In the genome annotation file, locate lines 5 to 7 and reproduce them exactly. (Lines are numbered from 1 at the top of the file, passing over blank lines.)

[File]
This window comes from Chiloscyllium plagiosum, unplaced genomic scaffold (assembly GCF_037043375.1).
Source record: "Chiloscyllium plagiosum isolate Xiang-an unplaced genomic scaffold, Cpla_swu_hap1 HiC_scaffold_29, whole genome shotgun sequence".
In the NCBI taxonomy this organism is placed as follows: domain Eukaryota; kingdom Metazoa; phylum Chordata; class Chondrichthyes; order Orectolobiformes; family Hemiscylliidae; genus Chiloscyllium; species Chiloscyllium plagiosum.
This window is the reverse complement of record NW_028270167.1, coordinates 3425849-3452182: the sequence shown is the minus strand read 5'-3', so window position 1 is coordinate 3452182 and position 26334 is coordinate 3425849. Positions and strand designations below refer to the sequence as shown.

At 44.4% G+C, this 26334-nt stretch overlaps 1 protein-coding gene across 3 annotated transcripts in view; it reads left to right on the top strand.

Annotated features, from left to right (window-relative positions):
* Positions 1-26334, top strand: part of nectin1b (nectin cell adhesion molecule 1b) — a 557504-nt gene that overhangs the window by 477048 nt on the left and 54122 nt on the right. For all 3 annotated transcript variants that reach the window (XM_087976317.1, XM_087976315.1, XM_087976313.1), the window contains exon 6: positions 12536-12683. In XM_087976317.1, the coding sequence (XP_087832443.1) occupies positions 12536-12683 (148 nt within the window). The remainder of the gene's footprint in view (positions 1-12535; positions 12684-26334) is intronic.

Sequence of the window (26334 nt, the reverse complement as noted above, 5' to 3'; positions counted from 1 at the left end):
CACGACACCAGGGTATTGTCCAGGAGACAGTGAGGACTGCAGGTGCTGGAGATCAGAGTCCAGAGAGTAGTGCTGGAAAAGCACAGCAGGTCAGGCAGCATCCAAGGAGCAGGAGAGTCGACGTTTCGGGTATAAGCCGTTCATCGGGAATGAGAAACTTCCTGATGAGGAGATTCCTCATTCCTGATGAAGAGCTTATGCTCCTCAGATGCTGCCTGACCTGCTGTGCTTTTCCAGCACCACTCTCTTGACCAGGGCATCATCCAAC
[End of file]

At 44.4% G+C, this 26334-nt stretch overlaps 1 protein-coding gene across 3 annotated transcripts in view; it reads left to right on the top strand.

Annotated features, from left to right (window-relative positions):
* Positions 1-26334, top strand: part of nectin1b (nectin cell adhesion molecule 1b) — a 557504-nt gene that overhangs the window by 477048 nt on the left and 54122 nt on the right. For all 3 annotated transcript variants that reach the window (XM_087976317.1, XM_087976315.1, XM_087976313.1), the window contains exon 6: positions 12536-12683. In XM_087976317.1, the coding sequence (XP_087832443.1) occupies positions 12536-12683 (148 nt within the window). The remainder of the gene's footprint in view (positions 1-12535; positions 12684-26334) is intronic.